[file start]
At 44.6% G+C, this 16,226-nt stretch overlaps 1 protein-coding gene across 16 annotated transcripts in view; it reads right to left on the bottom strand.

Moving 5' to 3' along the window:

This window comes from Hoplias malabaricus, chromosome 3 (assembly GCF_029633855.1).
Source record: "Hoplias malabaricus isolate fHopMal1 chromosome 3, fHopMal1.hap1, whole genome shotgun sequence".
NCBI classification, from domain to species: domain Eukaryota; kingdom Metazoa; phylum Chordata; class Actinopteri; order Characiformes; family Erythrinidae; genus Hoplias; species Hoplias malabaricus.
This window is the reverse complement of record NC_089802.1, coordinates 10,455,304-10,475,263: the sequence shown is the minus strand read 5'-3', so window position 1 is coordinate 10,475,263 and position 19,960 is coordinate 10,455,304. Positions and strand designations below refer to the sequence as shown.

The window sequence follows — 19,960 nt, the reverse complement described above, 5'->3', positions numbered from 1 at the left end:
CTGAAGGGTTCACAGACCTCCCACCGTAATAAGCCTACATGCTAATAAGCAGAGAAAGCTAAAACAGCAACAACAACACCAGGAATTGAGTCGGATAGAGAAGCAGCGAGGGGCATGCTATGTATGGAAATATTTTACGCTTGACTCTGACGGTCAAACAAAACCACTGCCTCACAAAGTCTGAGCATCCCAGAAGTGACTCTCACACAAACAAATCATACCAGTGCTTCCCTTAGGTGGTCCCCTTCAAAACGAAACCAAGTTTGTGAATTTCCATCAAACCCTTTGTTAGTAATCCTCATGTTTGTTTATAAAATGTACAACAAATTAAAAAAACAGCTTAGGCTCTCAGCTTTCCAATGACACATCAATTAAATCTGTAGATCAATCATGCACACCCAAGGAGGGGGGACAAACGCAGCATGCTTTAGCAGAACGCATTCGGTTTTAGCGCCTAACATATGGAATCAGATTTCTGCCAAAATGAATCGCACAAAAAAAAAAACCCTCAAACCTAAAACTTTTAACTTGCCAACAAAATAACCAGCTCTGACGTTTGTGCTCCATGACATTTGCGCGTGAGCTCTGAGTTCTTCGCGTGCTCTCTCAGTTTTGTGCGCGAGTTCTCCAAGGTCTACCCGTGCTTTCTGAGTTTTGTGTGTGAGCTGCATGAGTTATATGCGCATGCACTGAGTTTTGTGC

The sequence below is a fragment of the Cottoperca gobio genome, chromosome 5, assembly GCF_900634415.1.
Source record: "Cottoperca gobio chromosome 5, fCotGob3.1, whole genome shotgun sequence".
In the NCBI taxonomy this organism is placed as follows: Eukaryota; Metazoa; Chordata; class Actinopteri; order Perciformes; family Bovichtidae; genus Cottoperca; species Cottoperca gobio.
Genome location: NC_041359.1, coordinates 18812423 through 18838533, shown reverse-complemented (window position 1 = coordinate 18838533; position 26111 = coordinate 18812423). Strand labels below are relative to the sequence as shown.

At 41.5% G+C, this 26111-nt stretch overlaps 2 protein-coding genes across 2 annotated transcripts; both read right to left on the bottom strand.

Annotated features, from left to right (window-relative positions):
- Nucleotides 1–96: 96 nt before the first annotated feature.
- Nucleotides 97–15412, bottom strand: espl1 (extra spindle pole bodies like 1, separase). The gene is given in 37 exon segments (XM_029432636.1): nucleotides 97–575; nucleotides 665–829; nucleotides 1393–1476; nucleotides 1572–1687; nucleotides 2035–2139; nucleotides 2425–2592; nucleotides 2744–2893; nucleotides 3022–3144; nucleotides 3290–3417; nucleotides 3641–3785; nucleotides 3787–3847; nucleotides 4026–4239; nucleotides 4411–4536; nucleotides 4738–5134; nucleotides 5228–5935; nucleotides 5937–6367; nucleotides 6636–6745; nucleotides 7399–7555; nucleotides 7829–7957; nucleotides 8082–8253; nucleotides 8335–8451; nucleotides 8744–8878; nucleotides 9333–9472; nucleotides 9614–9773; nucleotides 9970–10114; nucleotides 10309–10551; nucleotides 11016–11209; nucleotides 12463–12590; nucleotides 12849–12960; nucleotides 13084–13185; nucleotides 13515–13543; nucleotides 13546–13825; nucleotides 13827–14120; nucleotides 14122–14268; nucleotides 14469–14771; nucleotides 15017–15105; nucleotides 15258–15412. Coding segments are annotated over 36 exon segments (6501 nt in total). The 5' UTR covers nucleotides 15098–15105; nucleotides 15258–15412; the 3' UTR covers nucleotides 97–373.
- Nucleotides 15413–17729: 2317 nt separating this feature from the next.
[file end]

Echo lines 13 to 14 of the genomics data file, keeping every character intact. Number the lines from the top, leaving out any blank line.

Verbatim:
At 41.5% G+C, this 26111-nt stretch overlaps 2 protein-coding genes across 2 annotated transcripts; both read right to left on the bottom strand.

Annotated features, from left to right (window-relative positions):